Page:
Budget hotels are well placed to cash in on the growth in stopover traffic among airline passengers and the rapidly expanding low-cost carrier business, say analysts and hoteliers.
As a result there is room for much more budget accommodation in the UAE and beyond, as the European trend for jumping on a cheap flight and taking several short breaks a year starts to take off in the Gulf.
Several budget properties have launched in Dubai this year, including an easyHotel, a Premier Inn and Holiday Inn Express lodgings next to Dubai International Airport.
"We will see more traffic coming through this market," said Rob O'Hanlon, the partner for the tourism, hotel and leisure industry at Deloitte in the Middle East. "Provided we're able to capture it there's business to be had."
Abu Dhabi is still undersupplied in the sector, but there are two Premier Inn hotels planned, including one at Abu Dhabi International Airport. However, in the short-term, rapid expansion in the budget sector in areas such as Al Barsha in Dubai has sparked hotel price wars.
Last month a Citymax hotel, Landmark Group's new budget accommodation brand, opened with almost 700 rooms in Bur Dubai, charging just Dh150 (US$40.83) a night.
That has now gone up to Dh192. But this is still putting pressure on older hotels in the area.
"What you see is now with the new mid-market brands entering the market, that possibly established two and three-star hotels that have been here for 10 years and longer, it's a wake-up call for them, because they have possibly neglected their upkeep," said Michael Weyland, the general manager of the hotel division at Landmark.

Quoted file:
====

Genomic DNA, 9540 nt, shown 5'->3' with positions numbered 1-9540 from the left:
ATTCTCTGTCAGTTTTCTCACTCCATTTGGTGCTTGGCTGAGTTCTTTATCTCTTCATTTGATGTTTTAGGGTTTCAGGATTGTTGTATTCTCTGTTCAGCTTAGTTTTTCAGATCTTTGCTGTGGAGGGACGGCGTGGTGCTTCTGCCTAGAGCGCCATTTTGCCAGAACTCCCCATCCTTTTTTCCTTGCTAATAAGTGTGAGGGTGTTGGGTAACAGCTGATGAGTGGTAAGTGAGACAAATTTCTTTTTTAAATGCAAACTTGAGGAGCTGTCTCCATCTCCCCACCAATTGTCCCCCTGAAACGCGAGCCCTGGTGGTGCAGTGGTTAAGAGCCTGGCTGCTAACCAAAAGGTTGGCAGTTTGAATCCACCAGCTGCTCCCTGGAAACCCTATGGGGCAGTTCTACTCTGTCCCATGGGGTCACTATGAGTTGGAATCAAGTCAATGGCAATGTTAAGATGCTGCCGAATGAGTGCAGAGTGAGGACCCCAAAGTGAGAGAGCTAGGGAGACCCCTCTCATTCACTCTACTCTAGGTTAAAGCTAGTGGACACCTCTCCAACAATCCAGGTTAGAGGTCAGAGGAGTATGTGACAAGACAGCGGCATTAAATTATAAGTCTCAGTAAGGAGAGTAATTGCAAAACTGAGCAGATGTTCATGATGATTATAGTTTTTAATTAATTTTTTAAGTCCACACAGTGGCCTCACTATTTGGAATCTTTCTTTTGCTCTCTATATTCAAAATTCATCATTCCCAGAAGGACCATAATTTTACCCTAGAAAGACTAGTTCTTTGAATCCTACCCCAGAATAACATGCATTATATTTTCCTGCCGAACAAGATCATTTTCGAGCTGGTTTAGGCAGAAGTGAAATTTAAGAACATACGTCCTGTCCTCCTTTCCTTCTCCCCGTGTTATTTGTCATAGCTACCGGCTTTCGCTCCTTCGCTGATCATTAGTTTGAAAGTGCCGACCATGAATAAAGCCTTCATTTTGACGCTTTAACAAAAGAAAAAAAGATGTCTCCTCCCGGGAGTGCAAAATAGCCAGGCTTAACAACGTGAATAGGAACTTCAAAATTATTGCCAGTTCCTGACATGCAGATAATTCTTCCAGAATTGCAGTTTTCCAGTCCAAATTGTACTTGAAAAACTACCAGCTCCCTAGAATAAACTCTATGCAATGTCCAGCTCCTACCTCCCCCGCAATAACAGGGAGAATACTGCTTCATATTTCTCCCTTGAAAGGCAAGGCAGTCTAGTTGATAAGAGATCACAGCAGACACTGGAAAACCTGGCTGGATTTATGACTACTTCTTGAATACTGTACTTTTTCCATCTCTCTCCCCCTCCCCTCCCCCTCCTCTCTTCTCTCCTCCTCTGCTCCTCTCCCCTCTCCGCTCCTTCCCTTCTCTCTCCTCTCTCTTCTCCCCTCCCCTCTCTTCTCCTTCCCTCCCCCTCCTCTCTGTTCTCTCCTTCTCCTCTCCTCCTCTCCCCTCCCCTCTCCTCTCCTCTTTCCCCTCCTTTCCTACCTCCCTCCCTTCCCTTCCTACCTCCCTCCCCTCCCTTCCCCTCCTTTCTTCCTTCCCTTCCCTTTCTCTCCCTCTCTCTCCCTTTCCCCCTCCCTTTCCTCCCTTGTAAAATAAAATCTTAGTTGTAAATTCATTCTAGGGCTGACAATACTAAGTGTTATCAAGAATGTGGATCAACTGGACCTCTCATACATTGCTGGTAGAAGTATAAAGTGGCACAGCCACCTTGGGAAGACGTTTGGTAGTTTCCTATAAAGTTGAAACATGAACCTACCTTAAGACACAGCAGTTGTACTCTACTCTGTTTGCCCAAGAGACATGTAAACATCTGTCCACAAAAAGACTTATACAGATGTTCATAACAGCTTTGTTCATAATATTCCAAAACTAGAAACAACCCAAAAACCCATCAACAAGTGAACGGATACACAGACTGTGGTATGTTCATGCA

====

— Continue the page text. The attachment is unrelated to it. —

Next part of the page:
He said the launch of such large, more-affordable hotels would also help the conferences sector, as well as boosting tourism to the emirate.
"There has been a lot of new supply that has come into the market in a short time and that has put certain pressure on rates," said Darroch Crawford, the managing director of Premier Inn Middle East, a joint venture between Premier Inn and Emirates Airline.
But he said that compared with more established markets such as North America, Dubai still had some catching up to do in terms of budget hotels.
"There's not a lot of new properties planned," he said. "I think there's still more opportunity. What the low-cost airlines have done is grow demand. They don't just steal business. They grow business."
Mr O'Hanlon said that with the growth of low-cost carriers it would often be more expensive to fly between Delhi and Mumbai than it would be to fly from India to Dubai.